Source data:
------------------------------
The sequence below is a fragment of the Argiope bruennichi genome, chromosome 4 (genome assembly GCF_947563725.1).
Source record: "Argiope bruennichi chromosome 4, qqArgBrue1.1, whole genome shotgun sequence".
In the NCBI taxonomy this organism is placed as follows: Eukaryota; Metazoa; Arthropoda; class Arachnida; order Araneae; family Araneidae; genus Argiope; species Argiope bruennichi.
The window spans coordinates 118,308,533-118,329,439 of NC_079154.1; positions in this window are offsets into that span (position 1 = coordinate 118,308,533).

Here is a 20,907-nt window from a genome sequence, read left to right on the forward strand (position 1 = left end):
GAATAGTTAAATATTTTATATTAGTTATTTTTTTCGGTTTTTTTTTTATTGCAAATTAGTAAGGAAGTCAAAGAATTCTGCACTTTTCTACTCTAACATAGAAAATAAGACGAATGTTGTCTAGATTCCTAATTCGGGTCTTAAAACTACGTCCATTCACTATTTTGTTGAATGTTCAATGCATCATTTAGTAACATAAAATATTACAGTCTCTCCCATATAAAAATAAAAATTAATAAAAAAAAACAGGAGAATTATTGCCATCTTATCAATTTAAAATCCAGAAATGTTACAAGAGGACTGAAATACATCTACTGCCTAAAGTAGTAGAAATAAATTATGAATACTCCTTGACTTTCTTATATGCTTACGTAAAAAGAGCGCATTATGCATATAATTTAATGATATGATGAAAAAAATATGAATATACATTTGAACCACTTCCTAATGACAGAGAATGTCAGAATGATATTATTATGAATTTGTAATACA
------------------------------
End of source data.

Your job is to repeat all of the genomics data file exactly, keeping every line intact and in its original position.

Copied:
The sequence below is a fragment of the Argiope bruennichi genome, chromosome 4 (genome assembly GCF_947563725.1).
Source record: "Argiope bruennichi chromosome 4, qqArgBrue1.1, whole genome shotgun sequence".
In the NCBI taxonomy this organism is placed as follows: Eukaryota; Metazoa; Arthropoda; class Arachnida; order Araneae; family Araneidae; genus Argiope; species Argiope bruennichi.
The window spans coordinates 118,308,533-118,329,439 of NC_079154.1; positions in this window are offsets into that span (position 1 = coordinate 118,308,533).

Here is a 20,907-nt window from a genome sequence, read left to right on the forward strand (position 1 = left end):
GAATAGTTAAATATTTTATATTAGTTATTTTTTTCGGTTTTTTTTTTATTGCAAATTAGTAAGGAAGTCAAAGAATTCTGCACTTTTCTACTCTAACATAGAAAATAAGACGAATGTTGTCTAGATTCCTAATTCGGGTCTTAAAACTACGTCCATTCACTATTTTGTTGAATGTTCAATGCATCATTTAGTAACATAAAATATTACAGTCTCTCCCATATAAAAATAAAAATTAATAAAAAAAAACAGGAGAATTATTGCCATCTTATCAATTTAAAATCCAGAAATGTTACAAGAGGACTGAAATACATCTACTGCCTAAAGTAGTAGAAATAAATTATGAATACTCCTTGACTTTCTTATATGCTTACGTAAAAAGAGCGCATTATGCATATAATTTAATGATATGATGAAAAAAATATGAATATACATTTGAACCACTTCCTAATGACAGAGAATGTCAGAATGATATTATTATGAATTTGTAATACA